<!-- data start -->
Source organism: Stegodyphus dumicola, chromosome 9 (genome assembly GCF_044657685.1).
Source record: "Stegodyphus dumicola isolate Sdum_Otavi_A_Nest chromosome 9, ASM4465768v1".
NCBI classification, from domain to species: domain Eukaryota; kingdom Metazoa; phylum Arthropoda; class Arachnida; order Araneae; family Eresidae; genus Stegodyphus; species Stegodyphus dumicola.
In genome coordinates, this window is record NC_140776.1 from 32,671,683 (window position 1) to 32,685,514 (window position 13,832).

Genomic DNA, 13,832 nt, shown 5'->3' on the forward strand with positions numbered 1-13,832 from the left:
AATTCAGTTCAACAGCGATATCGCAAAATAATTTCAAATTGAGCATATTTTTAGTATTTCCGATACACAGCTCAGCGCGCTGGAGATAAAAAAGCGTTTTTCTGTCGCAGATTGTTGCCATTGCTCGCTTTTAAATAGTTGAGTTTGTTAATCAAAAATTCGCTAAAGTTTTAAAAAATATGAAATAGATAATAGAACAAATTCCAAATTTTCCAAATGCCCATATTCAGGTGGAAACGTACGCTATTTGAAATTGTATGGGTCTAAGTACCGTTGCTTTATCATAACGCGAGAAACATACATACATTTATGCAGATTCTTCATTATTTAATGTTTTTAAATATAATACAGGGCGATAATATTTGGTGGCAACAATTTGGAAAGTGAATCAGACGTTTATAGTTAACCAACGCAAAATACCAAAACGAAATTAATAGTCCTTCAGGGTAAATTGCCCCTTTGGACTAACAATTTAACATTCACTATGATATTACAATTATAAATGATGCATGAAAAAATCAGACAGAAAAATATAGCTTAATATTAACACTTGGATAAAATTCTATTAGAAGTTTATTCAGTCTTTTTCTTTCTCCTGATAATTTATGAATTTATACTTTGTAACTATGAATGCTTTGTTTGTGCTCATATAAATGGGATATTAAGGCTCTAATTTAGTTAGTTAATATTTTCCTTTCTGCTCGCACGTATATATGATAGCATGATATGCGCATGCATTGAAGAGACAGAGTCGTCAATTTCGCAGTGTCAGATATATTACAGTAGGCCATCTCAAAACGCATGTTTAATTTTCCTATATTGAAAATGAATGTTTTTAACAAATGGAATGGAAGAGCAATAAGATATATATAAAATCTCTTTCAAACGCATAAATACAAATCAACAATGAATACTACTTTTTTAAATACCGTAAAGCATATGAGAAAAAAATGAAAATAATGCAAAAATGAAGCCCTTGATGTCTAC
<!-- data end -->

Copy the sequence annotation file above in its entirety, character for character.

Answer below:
Source organism: Stegodyphus dumicola, chromosome 9 (genome assembly GCF_044657685.1).
Source record: "Stegodyphus dumicola isolate Sdum_Otavi_A_Nest chromosome 9, ASM4465768v1".
NCBI classification, from domain to species: domain Eukaryota; kingdom Metazoa; phylum Arthropoda; class Arachnida; order Araneae; family Eresidae; genus Stegodyphus; species Stegodyphus dumicola.
In genome coordinates, this window is record NC_140776.1 from 32,671,683 (window position 1) to 32,685,514 (window position 13,832).

Genomic DNA, 13,832 nt, shown 5'->3' on the forward strand with positions numbered 1-13,832 from the left:
AATTCAGTTCAACAGCGATATCGCAAAATAATTTCAAATTGAGCATATTTTTAGTATTTCCGATACACAGCTCAGCGCGCTGGAGATAAAAAAGCGTTTTTCTGTCGCAGATTGTTGCCATTGCTCGCTTTTAAATAGTTGAGTTTGTTAATCAAAAATTCGCTAAAGTTTTAAAAAATATGAAATAGATAATAGAACAAATTCCAAATTTTCCAAATGCCCATATTCAGGTGGAAACGTACGCTATTTGAAATTGTATGGGTCTAAGTACCGTTGCTTTATCATAACGCGAGAAACATACATACATTTATGCAGATTCTTCATTATTTAATGTTTTTAAATATAATACAGGGCGATAATATTTGGTGGCAACAATTTGGAAAGTGAATCAGACGTTTATAGTTAACCAACGCAAAATACCAAAACGAAATTAATAGTCCTTCAGGGTAAATTGCCCCTTTGGACTAACAATTTAACATTCACTATGATATTACAATTATAAATGATGCATGAAAAAATCAGACAGAAAAATATAGCTTAATATTAACACTTGGATAAAATTCTATTAGAAGTTTATTCAGTCTTTTTCTTTCTCCTGATAATTTATGAATTTATACTTTGTAACTATGAATGCTTTGTTTGTGCTCATATAAATGGGATATTAAGGCTCTAATTTAGTTAGTTAATATTTTCCTTTCTGCTCGCACGTATATATGATAGCATGATATGCGCATGCATTGAAGAGACAGAGTCGTCAATTTCGCAGTGTCAGATATATTACAGTAGGCCATCTCAAAACGCATGTTTAATTTTCCTATATTGAAAATGAATGTTTTTAACAAATGGAATGGAAGAGCAATAAGATATATATAAAATCTCTTTCAAACGCATAAATACAAATCAACAATGAATACTACTTTTTTAAATACCGTAAAGCATATGAGAAAAAAATGAAAATAATGCAAAAATGAAGCCCTTGATGTCTAC